Adding Toast Launch Parameters

Excerpt by Ken Getz | July 19, 2013

When users click or tap your toast notification, Windows loads your application, and users expect your application to have information about the context of the notification and display the appropriate information. For example, if users see a notification that a new email has arrived, they expect that clicking the notification will display the new email message. To make this happen, you can and should specify the Launch property of the toast content, when you create the toast notification. Doing this allows Windows to pass the value of the Launch property to the event argument for the application's OnLaunched event, in the argument's Arguments property. What happens next? That's up to you. Retrieve the Arguments property of the OnLaunched event's parameter, and take specific action based on the value. You can simply pass the value along, or act on it. The sample that follows adds a little extra code so that if the Arguments property of the parameter to the OnLaunched event isn't null, it passes the value along to MainPage.xaml as it loads it. Code in the page's OnNavigatedTo event displays the parameter it was passed. NOTE If the toast notification doesn't have its Launch property set, and if the app is already running, Windows won't fire the OnLaunched event. The event always occurs if the app isn't currently running.

Try It Out!

Follow these steps to demonstrate passing parameters from the toast to a running application. 1. In Visual Studio, verify that you have the same sample project loaded as in the previous demonstration, XMLToastDemo. (If you skipped that exercise, you can start with the project in the XMLToastDemo_ex07 folder.) 2. In the Solution Explorer window, double-click MainPage.xaml. 3. In the StackPanel element, immediately before the closing element, add the following markup:   Style="{StaticResource ItemTextStyle}"/> 4. In the Solution Explorer window, right-click App.xaml and select View Code from the context menu. 5. In the OnLaunched override, note the LaunchActivatedEventArgs parameter-this parameter contains an Arguments property that contains the Launch property specified in the toast notification. 6. In the OnLaunched override, immediately above the code that calls Windows.CurrentActivate, add the following code:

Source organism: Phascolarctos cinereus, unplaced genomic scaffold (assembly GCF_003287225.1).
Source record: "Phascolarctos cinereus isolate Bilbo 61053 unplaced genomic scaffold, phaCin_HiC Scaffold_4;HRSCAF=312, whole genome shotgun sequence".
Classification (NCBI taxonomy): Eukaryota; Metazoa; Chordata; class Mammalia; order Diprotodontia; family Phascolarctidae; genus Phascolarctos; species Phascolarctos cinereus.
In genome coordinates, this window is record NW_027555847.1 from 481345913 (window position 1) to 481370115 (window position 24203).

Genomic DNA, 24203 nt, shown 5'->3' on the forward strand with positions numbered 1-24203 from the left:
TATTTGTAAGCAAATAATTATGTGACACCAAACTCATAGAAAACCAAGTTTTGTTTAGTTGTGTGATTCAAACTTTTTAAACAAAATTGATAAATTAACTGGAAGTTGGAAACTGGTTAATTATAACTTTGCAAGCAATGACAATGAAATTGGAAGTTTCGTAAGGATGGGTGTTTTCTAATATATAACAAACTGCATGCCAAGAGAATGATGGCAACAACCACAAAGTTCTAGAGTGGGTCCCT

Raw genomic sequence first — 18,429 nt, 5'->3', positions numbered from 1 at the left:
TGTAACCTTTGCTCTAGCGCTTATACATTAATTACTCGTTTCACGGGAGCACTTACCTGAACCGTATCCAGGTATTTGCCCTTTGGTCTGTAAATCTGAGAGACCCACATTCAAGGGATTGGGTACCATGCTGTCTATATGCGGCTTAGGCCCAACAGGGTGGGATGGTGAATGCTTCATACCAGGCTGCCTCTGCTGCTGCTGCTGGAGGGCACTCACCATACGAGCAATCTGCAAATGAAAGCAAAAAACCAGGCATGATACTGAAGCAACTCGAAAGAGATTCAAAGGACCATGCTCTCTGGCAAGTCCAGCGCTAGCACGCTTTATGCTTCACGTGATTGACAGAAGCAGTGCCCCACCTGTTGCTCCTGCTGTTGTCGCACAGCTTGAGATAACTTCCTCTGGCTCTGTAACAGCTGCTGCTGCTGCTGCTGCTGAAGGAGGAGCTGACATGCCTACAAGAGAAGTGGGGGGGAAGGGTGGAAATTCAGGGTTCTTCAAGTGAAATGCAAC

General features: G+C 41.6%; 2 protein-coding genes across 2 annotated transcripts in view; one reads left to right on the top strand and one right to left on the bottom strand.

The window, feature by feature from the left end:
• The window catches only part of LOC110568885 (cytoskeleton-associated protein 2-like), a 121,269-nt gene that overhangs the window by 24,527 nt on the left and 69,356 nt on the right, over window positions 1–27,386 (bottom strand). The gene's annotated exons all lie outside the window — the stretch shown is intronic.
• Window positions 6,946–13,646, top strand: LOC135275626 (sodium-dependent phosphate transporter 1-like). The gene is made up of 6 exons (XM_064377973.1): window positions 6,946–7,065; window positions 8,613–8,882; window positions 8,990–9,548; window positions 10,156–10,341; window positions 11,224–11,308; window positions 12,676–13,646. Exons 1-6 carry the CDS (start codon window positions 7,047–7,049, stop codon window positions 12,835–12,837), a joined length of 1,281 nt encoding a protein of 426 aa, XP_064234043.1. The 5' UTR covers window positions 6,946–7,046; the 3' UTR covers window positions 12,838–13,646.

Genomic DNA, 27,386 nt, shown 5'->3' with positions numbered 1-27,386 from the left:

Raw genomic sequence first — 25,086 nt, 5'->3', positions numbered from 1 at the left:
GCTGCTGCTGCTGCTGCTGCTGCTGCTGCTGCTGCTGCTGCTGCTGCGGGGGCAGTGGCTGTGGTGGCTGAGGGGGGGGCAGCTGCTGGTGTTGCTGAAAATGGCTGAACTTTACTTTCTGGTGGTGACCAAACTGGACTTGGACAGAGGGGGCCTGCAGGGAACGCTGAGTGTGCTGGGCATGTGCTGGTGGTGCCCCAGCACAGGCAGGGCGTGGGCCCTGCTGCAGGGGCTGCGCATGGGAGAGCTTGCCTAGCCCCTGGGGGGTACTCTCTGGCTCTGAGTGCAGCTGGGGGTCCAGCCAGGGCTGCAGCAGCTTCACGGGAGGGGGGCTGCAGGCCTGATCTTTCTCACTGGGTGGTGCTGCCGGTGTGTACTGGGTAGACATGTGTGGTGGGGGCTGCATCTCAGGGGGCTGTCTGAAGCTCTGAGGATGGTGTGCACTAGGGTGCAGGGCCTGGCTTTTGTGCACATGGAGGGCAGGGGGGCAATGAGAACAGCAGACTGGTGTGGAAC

if (!String.IsNullOrEmpty(args.Arguments)) { rootFrame.Navigate(typeof(MainPage), args.Arguments); }
7. In MainPage.xaml.cs, in the OnNavigatedTo override, add the following code: 
if (!string.IsNullOrEmpty(e.Parameter.ToString()))
{ parametersTextBlock.Text = e.Parameter.ToString(); }
8. In the CreateScheduledNotification method, immediately below the code that sets the Alt property of the image, add this code: 
toastContent.Launch = "Sample parameter";
9. Save and run the sample. 10. Add a scheduled notification, and then return to Visual Studio and select DEBUG|Stop Debugging (so the app is no longer running). 11. Wait for the notification, and then click it. This should load the application, and display the parameter value (Sample parameter) in the text block at the bottom of the controls. 12. Press ALT+F4 to shut down the application. NOTE This technique works if the application is still running, as well. It's just slightly more interesting if it's not running when the notification appears. ldn-expertkgetz

This post is an excerpt from the online courseware for ourWindows 8 Using XAML: Views, Resources, and Toastscourse written by expert Ken Getz.

Ken Getz

Ken Getz is a featured instructor for several of our Visual Studio courses. He is a Visual Basic and Visual C# expert and has been recognized multiple times as a Microsoft MVP. Ken is a seasoned instructor, successful consultant, and the author or co-author of several best-selling books. He is a frequent speaker at technical conferences like Tech-Ed, VSLive, and DevConnections and he has written for several of the industry's most-respected publications including Visual Studio Magazine, CoDe Magazine, and MSDN Magazine.

This course excerpt was originally posted July 19, 2013 from the online courseware Windows 8 Using XAML, Part 09: Views, Binding, and Templates by Ken Getz